THE ART OF RACING IN THE RAIN
★★ (out of four)
DIRECTED BY Simon Curtis
STARS Kevin Costner, Milo Ventimiglia
No longer content to dance with wolves, Kevin Costner now dances with dogs as he essays the leading role in The Art of Racing in the Rain.
Costner contributes the voice of a magnificent Golden Retriever named Enzo, whose owner Denny (Milo Ventimiglia) is a race car driver perpetually waiting for his big break. Enzo provides the film’s voice-over narration — and astute commentary — as he witnesses Denny fall for and marry Eve (Amanda Seyfried) and watches as they welcome their daughter Zoe (Ryan Kiera Armstrong in later scenes) into the world. After this comes a frenzy of cancer scares, custody battles, and run-ins with a satanic zebra doll.
Even dog lovers (raising my hand here) and specifically Golden Retriever owners (ditto) might balk at the clumsy nature of this adaptation of Garth Stein’s novel. Costner’s soothing drawl works well when Enzo is being philosophical but proves less than ideal when the pooch gets sentimental or discusses his encounters with that psychotic zebra (these scenes are the worst in the entire picture). Eve registers as nothing more than a plot device — and not always the most sympathetic one, at that (even as someone who’s initially revealed as not very interested in dogs, her carelessness with Enzo in a later scene is, at best, illogical and, at worst, unforgiveable).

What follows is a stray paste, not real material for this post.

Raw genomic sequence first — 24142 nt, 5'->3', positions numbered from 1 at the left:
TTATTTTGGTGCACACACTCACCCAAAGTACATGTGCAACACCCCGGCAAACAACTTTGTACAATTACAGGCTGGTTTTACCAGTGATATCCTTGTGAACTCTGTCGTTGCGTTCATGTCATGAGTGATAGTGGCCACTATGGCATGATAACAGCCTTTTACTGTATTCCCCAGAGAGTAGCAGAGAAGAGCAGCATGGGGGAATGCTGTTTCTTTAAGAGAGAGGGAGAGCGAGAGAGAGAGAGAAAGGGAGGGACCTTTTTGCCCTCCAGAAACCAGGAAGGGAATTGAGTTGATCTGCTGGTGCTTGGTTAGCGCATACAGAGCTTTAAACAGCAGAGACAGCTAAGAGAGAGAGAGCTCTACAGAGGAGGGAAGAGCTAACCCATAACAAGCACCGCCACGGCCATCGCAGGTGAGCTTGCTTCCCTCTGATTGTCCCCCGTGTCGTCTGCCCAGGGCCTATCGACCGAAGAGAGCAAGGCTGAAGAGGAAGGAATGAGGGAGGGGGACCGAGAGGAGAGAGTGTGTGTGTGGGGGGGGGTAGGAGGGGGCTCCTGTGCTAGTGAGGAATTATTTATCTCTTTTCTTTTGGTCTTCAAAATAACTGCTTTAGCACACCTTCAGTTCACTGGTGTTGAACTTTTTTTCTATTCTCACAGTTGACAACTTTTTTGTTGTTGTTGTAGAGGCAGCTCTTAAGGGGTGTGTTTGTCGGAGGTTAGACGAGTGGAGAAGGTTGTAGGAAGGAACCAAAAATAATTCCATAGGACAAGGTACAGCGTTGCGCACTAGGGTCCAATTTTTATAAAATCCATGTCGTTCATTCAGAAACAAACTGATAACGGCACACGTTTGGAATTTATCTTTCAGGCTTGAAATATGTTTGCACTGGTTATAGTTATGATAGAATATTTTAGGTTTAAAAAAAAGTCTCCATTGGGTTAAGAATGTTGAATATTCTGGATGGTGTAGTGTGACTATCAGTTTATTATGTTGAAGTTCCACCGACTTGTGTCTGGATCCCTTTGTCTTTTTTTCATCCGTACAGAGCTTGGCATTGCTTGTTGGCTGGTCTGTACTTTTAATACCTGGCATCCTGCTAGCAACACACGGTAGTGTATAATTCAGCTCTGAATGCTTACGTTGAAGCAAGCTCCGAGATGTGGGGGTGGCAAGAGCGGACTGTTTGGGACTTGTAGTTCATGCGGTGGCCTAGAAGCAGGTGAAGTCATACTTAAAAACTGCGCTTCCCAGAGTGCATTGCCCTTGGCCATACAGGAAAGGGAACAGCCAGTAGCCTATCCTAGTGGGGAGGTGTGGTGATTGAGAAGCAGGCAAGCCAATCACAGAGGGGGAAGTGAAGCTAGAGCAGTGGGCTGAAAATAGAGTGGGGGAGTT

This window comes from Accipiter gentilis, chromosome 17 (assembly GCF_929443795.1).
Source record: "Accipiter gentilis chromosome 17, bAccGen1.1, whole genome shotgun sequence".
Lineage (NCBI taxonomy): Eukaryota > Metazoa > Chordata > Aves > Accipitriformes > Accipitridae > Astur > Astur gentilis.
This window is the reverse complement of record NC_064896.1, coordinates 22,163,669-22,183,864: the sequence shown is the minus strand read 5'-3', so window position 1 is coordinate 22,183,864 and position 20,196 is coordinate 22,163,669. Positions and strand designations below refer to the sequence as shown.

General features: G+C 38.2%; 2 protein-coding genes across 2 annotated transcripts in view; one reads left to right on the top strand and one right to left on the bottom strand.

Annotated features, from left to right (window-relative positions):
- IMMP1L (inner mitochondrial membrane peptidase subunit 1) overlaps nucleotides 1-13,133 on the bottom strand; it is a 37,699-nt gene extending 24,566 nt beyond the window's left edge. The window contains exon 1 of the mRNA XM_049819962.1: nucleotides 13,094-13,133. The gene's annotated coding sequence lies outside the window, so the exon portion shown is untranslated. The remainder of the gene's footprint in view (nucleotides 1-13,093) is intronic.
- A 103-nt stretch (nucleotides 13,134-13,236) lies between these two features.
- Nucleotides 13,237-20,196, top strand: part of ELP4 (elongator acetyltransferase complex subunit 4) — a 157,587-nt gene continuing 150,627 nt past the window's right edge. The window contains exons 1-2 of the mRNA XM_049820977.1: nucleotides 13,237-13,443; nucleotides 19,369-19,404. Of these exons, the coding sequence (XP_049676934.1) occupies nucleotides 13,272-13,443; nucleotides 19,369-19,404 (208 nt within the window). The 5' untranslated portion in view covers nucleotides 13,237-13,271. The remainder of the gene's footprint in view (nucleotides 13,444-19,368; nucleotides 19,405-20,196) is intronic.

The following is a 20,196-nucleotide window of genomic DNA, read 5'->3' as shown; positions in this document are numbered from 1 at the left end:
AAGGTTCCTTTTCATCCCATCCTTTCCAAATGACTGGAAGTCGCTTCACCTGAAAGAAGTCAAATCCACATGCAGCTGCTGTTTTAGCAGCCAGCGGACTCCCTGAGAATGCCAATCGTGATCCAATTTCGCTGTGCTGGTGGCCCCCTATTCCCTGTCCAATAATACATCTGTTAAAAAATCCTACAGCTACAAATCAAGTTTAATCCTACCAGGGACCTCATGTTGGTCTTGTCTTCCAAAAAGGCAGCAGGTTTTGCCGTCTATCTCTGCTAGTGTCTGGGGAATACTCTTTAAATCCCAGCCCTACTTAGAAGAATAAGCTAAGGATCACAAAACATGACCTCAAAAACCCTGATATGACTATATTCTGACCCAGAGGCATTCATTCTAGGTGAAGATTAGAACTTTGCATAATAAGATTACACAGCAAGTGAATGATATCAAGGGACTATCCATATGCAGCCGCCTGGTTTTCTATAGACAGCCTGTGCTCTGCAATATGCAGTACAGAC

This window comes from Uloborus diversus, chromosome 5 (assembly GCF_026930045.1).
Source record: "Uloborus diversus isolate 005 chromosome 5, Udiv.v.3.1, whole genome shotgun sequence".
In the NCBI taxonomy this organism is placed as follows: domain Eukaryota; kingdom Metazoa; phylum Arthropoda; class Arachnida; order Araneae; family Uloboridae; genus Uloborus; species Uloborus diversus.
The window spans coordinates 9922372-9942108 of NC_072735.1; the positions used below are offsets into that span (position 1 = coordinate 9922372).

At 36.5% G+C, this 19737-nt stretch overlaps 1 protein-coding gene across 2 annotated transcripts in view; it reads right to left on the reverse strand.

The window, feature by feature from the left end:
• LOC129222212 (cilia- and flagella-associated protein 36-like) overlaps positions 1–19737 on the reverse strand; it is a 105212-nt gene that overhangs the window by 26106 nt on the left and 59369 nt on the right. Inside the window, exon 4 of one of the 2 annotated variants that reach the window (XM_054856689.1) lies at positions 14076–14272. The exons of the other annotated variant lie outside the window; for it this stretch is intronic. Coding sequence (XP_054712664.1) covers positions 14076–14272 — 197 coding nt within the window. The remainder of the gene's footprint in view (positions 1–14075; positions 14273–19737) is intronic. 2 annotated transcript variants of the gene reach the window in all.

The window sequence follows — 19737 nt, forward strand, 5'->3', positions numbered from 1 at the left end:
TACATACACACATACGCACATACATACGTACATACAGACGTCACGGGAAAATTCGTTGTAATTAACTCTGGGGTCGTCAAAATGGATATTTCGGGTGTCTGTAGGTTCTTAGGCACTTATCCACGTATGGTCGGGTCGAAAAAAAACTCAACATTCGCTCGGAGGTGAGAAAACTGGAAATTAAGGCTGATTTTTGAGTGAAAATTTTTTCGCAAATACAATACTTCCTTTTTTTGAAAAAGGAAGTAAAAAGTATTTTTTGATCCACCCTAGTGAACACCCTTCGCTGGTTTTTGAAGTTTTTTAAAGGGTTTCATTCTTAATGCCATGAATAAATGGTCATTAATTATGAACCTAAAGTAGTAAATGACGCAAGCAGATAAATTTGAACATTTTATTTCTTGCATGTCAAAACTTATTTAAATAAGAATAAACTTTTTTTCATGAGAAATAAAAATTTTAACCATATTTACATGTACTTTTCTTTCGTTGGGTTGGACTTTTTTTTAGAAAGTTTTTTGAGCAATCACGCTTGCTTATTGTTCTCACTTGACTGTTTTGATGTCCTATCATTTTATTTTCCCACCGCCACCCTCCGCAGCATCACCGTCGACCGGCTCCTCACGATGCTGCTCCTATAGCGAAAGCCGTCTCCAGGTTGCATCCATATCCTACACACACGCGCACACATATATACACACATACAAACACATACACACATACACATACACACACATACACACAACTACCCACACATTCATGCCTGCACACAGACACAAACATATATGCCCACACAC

Ultimately, the movie gets bogged down in tiresome squabbles between Denny and his in-laws (Martin Donovan and Kathy Baker), culminating in a courtroom sequence of astounding stupidity. And where’s Enzo in all this? He’s back on the couch, thinking excitedly about the day after he has passed on that he can come back as a human. That’s right: The movie’s shining message is that noble, courageous, and self-sacrificing dogs can only be improved by becoming sinful, shallow, stupid human beings. This brutal and depressing notion brings new meaning to the term “animal cruelty.”